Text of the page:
● North Carolina: On Monday, a federal district court declined to order special elections this year for a slew of North Carolina legislative districts that will have to be redrawn after the Supreme Court struck down the Republican-drawn maps as unconstitutional racial gerrymanders in June. This ruling is unwelcome news for voting rights advocates and Democrats, who had sought to hold new elections before next year’s legislative session, especially since these illegal maps have been in place for most of this decade.
However, the judges did order an expedited timetable for re-redistricting that will still ensure new maps are in place in advance of the regularly scheduled elections in November of 2018, rejecting Republicans’ preferred deadline of Nov. 15 of this year. The court directed the GOP-dominated legislature to produce new maps by Sept. 1, although the judges also held out the possibility of a
. 15 deadline if Republicans act in good faith to seek out public input. Either way, completing redistricting as soon as possible will give candidates more time to decide if they want to run in 2018 before the filing deadline late this year.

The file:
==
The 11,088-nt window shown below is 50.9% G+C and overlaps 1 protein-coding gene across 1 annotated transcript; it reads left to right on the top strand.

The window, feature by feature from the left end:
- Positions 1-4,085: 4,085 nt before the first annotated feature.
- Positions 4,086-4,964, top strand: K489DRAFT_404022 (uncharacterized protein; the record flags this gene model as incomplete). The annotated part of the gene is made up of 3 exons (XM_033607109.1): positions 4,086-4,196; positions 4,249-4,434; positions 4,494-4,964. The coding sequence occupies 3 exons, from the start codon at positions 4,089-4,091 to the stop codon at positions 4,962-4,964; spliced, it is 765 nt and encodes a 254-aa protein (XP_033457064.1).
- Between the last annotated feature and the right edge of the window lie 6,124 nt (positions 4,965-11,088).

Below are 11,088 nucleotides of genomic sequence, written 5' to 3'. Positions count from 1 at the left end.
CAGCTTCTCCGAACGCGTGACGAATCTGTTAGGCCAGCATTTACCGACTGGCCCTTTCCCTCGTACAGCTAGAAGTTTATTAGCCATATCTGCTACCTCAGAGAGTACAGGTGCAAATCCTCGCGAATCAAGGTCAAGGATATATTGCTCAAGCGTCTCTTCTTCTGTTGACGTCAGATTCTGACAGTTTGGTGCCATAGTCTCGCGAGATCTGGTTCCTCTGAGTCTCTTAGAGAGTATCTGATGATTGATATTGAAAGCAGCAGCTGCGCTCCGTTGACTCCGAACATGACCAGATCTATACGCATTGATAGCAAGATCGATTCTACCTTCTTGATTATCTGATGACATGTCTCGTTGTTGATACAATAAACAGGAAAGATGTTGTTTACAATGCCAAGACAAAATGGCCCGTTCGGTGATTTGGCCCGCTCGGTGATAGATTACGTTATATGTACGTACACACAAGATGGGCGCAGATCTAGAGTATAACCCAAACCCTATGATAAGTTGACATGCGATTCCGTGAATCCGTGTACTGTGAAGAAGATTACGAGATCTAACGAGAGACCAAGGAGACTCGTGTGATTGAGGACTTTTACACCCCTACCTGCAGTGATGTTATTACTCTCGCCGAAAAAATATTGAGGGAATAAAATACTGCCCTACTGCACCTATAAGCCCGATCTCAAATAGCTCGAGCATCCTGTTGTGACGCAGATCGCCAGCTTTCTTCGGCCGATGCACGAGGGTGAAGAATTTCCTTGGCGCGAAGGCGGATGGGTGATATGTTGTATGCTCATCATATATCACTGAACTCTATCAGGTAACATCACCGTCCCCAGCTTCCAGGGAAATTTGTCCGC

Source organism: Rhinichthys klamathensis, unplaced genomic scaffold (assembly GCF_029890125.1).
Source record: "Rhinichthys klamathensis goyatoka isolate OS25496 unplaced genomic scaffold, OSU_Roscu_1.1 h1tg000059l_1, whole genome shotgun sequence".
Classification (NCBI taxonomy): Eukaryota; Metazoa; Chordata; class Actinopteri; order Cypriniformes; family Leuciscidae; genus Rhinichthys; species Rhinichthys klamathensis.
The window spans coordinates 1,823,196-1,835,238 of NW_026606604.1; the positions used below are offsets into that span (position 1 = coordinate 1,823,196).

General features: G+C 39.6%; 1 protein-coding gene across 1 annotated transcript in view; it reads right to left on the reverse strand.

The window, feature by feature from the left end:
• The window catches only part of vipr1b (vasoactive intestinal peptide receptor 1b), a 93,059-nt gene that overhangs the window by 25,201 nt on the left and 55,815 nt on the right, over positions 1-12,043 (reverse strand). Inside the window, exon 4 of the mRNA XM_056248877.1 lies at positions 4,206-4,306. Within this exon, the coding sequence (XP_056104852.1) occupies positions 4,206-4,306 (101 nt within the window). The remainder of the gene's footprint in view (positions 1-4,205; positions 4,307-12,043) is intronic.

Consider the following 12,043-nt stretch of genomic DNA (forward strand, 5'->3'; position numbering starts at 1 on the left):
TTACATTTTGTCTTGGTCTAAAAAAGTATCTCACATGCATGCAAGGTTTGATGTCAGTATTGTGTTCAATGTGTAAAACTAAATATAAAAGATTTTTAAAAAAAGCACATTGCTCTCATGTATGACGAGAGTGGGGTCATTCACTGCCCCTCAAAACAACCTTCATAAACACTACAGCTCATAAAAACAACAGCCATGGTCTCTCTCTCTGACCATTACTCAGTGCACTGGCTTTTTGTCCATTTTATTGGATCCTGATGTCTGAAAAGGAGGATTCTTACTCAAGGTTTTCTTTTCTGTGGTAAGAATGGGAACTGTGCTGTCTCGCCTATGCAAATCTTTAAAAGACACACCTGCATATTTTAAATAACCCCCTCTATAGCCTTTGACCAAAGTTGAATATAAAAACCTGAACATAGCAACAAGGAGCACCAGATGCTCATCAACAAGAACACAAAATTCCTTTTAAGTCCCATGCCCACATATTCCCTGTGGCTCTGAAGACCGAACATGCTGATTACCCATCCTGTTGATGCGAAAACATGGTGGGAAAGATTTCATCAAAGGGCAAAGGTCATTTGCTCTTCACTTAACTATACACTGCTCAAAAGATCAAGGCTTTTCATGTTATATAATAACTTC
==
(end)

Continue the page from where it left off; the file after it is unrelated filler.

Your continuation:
Following the court’s ruling, GOP legislators returned for a special session this week and held a public hearing on new maps Friday. Meanwhile, Republican state Rep. David Lewis, who is spearheading the GOP’s redistricting efforts, indicated his committee would adopt criteria for new maps on Aug. 10 and could vote on the new districts on Aug. 24 or 25.
Of course, despite the court’s hopes, Republican legislators will undoubtedly ignore public comments and proceed to draw a replacement gerrymander that they’ll claim relies strictly on partisanship, not race. We know this because Lewis explicitly made this exact claim when the GOP had to redraw North Carolina’s congressional map in 2016 thanks to similar illegal racial gerrymandering. Republicans have even hired the same consultant for the upcoming legislative redistricting, Thomas Hofeller, who drew their now-invalidated congressional and legislative maps in 2011.